Ooh, zombie thread... brains... :zombie:

Edited by trulycrabby
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I had one and, while there was pinching and cramping, I didn't think it was that bad. The doctor told me I must have a very high pain tolerance because many women have much worse reactions. If I were you, I would ask the doctor about taking a pain reliever in advance of the biopsy.

Edited by mom2scouts
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I had one done a few months ago. I was expecting it to be really painful and was pleasantly surprised that it was mild discomfort at the most. I mentioned my surprise to the doctor and she said that the biggest source of discomfort is passing the cervix. However, if you are someone who has had several children (and presumably a 'softer' cervix) the discomfort isn't that great. I think A LOT depends on how comfortable you are with gyn procedures to begin with. If it isn't something that gives you the hebee-gebees, you will probably be fine. If gyn stuff freaks you out, take a pain reliever first, and ask for something to relax you.

This was my experience as well.

 

Eta: my bad for zombie posting.

Edited by SeaConquest
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  • 4 months later...

I've had 3 due to bleeding two times after menopause. The first time they didn't get enough tissue so it had to be repeated.

 

I've had two natural childbirths. They told me to take 600-800 mg ibuprofen an hour before. Since it didn't seem to help, the 2nd time i took 5 mg Vicodin. That didn't help either.

So then the 3rd time I took 7.5 mg oxycontin and still I felt like I'd had nothing! I only felt tired about 2-3 hours after.

 

The pain was from the instrument going through and slightly dilating the cervix but i think also the suctioning to get tissue. She told me this time she was pretty vigorous and did it 3 times because there wasn't much there to be had.

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  • 3 months later...

Hi I just had one today and it DEFINITELY IS NOT AS BAD AS PEOPLE SAY.. I TOOK 3 MOTRINS AND IT WAS FINE! as long as your dr is trained properly..  but it was a smidge like a pap smear.. slight pump sensation in stomach.. but NO PAIN ... a little uncomfortable.

 

I hope this eases anyones anxieties .. I have heard some cramping sensations but motrin should help..but the procedure itself not that bad and I have extremely low tolerance for pain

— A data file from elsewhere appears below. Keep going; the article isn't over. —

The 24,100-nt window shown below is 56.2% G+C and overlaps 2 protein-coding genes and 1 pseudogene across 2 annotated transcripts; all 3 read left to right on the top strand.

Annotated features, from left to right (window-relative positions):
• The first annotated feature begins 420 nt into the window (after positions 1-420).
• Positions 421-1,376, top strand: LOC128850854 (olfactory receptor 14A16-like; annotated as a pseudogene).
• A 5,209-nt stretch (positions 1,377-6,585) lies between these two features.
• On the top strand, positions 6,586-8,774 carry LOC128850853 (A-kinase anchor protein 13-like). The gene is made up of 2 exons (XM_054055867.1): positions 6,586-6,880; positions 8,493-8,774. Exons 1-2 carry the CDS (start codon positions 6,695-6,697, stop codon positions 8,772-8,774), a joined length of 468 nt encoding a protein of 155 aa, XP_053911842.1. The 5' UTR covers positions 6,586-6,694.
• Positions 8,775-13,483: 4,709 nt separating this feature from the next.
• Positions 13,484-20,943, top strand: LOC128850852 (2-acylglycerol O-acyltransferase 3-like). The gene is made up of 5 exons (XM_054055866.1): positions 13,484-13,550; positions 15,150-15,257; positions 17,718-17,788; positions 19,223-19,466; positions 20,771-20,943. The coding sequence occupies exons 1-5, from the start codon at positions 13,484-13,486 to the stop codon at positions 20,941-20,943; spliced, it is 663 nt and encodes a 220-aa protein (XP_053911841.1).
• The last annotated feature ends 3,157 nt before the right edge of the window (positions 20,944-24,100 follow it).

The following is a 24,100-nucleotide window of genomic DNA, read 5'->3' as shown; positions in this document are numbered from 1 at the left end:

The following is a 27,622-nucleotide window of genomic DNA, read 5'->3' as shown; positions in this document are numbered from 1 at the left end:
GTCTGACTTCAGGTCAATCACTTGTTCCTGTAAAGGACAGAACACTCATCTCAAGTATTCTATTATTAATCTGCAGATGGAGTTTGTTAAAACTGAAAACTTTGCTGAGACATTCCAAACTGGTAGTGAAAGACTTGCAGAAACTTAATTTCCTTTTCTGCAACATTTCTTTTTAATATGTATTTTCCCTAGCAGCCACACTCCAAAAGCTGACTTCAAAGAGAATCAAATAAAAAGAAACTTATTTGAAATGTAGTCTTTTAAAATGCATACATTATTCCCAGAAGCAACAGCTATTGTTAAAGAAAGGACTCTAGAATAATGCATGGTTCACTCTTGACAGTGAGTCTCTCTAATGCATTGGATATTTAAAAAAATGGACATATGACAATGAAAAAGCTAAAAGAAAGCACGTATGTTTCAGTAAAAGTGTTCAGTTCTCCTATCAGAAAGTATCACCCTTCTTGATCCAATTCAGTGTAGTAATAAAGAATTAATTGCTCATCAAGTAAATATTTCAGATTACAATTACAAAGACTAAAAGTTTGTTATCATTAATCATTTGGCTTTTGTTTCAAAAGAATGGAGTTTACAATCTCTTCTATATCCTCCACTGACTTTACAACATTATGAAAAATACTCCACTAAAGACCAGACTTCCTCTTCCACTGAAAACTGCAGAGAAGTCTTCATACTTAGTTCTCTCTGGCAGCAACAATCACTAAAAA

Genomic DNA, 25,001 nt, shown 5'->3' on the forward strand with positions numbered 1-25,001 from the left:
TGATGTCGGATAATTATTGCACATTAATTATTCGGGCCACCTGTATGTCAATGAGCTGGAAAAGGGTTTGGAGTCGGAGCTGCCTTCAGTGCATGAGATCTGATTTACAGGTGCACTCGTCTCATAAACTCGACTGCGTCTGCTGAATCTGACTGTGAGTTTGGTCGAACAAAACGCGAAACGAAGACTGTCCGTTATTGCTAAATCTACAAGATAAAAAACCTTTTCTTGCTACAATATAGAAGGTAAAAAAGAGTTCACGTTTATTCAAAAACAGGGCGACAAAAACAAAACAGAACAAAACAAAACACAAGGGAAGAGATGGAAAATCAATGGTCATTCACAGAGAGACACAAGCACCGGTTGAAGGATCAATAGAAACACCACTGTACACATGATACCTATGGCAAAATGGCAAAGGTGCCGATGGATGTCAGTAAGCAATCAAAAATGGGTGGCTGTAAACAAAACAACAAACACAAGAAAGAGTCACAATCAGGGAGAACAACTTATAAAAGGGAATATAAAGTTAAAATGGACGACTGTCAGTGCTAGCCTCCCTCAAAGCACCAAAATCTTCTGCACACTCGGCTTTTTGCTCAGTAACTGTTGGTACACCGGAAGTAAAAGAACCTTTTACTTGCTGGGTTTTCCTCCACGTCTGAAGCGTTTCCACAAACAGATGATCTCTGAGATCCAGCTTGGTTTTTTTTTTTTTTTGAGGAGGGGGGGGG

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  • 1 year later...

Before anyone has a biopsy please know that not everyone experiences pain.  Those who have never had children are much more likely to hurt.  Belive me when I say you NEED to have a conversation abt pain control BEFORE you go in for the apointment. 

 

There is a group of MD's on the National Institute of Health (NIH) website for MDs that have researched a procedure to lessen the pain.  The initial researcher infuses a 2% solution of lidocain (sp) into the uterus by inserting a very thin tube (a drain tube) thru the cervix.  This does NOT hurt. Then, X amnt cc's of the soiltion is injected into the very thin tube and ends up in the uterus.  The first researcher had the patients sit there for 2 minutes.  There are some thoughts that for optimum effacacy the patient should have her bottom on an upward angle so the solution satiates the top of the uterus where the biopsy is usually focused.  This researcher reported a 33% reduction in pain.  Another MD adapted this by having the patient sit there for 10 minutes and had even better results.  I actually spoke with the first researcher and he swears by it.

 

PLEASE ask your MD to look into this via the NIH website.  It costs very little and it worth a shot.  If he/she is unwilling to do this then move onto a diferent MD.  This procedure is so painful it has caused me serious PTSD.  I had it almost four years ago and I still suffer from the MEMORY of the procedure.  Also make sure that you tell the MD that she neds to stop when YOU say so!!  YOU are in control and no one else!  Also - make sure the Gyn does a pelvic exam prior to the procedure.  This is necessary becasue it allows the MD to determine the position of the uterus which, in turn, lessens the chance of perforation.  My Gyn did not do this and my uterus was punctured.  That in of itself is not necessarily a disaster but you CAN develop a serious infection.

 

Do your research on reputable websites like NIH, MAYO, CDC, NCI, SLOAN KETTERING and AMERICAN JOURNAL FOR OBSTETRICS AND GYNECOLOGY.